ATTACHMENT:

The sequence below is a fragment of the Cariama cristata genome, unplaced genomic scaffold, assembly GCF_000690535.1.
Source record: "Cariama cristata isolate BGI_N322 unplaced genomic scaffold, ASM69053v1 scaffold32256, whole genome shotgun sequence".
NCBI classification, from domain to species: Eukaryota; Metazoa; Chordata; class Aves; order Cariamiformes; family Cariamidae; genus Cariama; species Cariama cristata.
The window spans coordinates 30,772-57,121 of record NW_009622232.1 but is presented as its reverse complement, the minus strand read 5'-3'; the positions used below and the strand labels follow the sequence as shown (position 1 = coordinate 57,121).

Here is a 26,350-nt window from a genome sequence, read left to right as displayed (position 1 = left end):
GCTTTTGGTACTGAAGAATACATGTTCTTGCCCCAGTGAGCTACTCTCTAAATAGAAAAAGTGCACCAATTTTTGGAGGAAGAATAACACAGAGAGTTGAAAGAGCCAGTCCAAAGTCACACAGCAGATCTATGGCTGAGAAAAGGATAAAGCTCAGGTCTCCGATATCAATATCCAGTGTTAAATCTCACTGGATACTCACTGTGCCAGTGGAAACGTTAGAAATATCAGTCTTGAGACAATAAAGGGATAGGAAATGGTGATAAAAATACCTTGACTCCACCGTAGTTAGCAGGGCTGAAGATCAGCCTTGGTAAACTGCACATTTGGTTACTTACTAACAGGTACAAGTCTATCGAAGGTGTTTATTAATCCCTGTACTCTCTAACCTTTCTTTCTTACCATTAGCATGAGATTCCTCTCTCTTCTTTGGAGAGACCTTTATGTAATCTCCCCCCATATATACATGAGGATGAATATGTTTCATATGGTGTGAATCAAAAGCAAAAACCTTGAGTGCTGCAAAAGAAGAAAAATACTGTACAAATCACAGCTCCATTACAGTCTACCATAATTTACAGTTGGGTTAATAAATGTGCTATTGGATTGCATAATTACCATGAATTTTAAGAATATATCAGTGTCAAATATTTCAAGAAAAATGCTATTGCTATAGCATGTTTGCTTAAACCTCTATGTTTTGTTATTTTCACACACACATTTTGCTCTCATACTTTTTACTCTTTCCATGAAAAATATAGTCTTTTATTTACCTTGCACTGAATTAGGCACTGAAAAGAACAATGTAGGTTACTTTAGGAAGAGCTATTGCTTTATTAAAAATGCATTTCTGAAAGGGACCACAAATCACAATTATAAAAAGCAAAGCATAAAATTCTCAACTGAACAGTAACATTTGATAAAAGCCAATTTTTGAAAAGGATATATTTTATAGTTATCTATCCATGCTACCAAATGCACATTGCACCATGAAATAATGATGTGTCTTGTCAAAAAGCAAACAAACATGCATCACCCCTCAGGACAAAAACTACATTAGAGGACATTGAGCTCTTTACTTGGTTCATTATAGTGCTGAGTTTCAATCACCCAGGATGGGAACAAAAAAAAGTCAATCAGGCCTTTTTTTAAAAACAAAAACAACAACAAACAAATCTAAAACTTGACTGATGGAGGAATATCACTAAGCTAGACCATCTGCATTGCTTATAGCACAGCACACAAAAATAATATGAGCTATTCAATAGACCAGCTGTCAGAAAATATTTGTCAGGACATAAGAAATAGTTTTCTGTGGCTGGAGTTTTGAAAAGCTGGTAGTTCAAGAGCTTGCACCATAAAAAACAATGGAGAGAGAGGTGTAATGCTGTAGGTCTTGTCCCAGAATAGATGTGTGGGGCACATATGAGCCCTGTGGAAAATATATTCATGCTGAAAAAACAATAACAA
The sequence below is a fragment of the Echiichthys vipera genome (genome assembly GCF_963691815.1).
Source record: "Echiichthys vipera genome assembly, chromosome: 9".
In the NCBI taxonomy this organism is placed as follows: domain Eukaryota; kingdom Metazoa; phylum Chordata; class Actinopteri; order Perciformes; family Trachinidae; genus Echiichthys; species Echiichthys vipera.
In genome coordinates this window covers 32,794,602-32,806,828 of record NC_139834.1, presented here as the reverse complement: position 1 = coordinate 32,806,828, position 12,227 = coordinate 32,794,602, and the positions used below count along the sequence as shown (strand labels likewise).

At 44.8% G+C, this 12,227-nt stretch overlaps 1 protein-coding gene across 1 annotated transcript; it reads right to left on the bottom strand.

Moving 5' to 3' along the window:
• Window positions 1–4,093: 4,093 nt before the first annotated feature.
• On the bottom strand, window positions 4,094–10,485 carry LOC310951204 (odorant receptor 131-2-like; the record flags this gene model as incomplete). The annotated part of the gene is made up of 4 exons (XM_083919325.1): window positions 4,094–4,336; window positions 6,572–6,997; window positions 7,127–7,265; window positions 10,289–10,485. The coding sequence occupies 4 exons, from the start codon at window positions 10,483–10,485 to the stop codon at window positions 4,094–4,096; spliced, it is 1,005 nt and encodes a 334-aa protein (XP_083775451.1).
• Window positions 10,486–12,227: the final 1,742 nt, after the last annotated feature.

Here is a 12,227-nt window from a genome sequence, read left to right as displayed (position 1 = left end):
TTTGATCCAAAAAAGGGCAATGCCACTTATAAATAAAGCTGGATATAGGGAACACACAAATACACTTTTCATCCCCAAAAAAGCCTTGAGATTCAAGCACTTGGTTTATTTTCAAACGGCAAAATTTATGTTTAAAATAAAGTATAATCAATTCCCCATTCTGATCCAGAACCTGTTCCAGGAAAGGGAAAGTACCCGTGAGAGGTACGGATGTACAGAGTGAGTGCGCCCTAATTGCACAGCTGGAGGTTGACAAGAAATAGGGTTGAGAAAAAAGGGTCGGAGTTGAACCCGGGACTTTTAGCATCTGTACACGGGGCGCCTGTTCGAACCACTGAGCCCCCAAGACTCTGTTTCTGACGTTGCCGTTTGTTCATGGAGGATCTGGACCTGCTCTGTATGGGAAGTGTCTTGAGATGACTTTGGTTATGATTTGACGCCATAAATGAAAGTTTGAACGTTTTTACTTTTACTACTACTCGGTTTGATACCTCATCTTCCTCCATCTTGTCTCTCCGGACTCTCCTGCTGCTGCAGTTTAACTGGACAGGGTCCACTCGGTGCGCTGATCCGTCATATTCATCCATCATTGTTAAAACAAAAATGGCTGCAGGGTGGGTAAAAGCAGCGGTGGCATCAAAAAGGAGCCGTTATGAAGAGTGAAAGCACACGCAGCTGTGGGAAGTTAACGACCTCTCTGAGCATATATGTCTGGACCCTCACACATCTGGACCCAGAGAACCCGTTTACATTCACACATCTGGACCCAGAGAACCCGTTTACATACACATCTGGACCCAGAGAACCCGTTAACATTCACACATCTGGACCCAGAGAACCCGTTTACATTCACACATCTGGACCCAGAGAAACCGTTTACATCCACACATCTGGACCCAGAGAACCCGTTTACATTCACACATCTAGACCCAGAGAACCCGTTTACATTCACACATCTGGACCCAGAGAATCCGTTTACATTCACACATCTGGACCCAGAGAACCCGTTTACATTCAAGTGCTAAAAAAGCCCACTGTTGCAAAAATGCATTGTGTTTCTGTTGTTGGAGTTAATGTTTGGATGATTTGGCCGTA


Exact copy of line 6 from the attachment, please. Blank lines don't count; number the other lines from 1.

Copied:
GCTTTTGGTACTGAAGAATACATGTTCTTGCCCCAGTGAGCTACTCTCTAAATAGAAAAAGTGCACCAATTTTTGGAGGAAGAATAACACAGAGAGTTGAAAGAGCCAGTCCAAAGTCACACAGCAGATCTATGGCTGAGAAAAGGATAAAGCTCAGGTCTCCGATATCAATATCCAGTGTTAAATCTCACTGGATACTCACTGTGCCAGTGGAAACGTTAGAAATATCAGTCTTGAGACAATAAAGGGATAGGAAATGGTGATAAAAATACCTTGACTCCACCGTAGTTAGCAGGGCTGAAGATCAGCCTTGGTAAACTGCACATTTGGTTACTTACTAACAGGTACAAGTCTATCGAAGGTGTTTATTAATCCCTGTACTCTCTAACCTTTCTTTCTTACCATTAGCATGAGATTCCTCTCTCTTCTTTGGAGAGACCTTTATGTAATCTCCCCCCATATATACATGAGGATGAATATGTTTCATATGGTGTGAATCAAAAGCAAAAACCTTGAGTGCTGCAAAAGAAGAAAAATACTGTACAAATCACAGCTCCATTACAGTCTACCATAATTTACAGTTGGGTTAATAAATGTGCTATTGGATTGCATAATTACCATGAATTTTAAGAATATATCAGTGTCAAATATTTCAAGAAAAATGCTATTGCTATAGCATGTTTGCTTAAACCTCTATGTTTTGTTATTTTCACACACACATTTTGCTCTCATACTTTTTACTCTTTCCATGAAAAATATAGTCTTTTATTTACCTTGCACTGAATTAGGCACTGAAAAGAACAATGTAGGTTACTTTAGGAAGAGCTATTGCTTTATTAAAAATGCATTTCTGAAAGGGACCACAAATCACAATTATAAAAAGCAAAGCATAAAATTCTCAACTGAACAGTAACATTTGATAAAAGCCAATTTTTGAAAAGGATATATTTTATAGTTATCTATCCATGCTACCAAATGCACATTGCACCATGAAATAATGATGTGTCTTGTCAAAAAGCAAACAAACATGCATCACCCCTCAGGACAAAAACTACATTAGAGGACATTGAGCTCTTTACTTGGTTCATTATAGTGCTGAGTTTCAATCACCCAGGATGGGAACAAAAAAAAGTCAATCAGGCCTTTTTTTAAAAACAAAAACAACAACAAACAAATCTAAAACTTGACTGATGGAGGAATATCACTAAGCTAGACCATCTGCATTGCTTATAGCACAGCACACAAAAATAATATGAGCTATTCAATAGACCAGCTGTCAGAAAATATTTGTCAGGACATAAGAAATAGTTTTCTGTGGCTGGAGTTTTGAAAAGCTGGTAGTTCAAGAGCTTGCACCATAAAAAACAATGGAGAGAGAGGTGTAATGCTGTAGGTCTTGTCCCAGAATAGATGTGTGGGGCACATATGAGCCCTGTGGAAAATATATTCATGCTGAAAAAACAATAACAA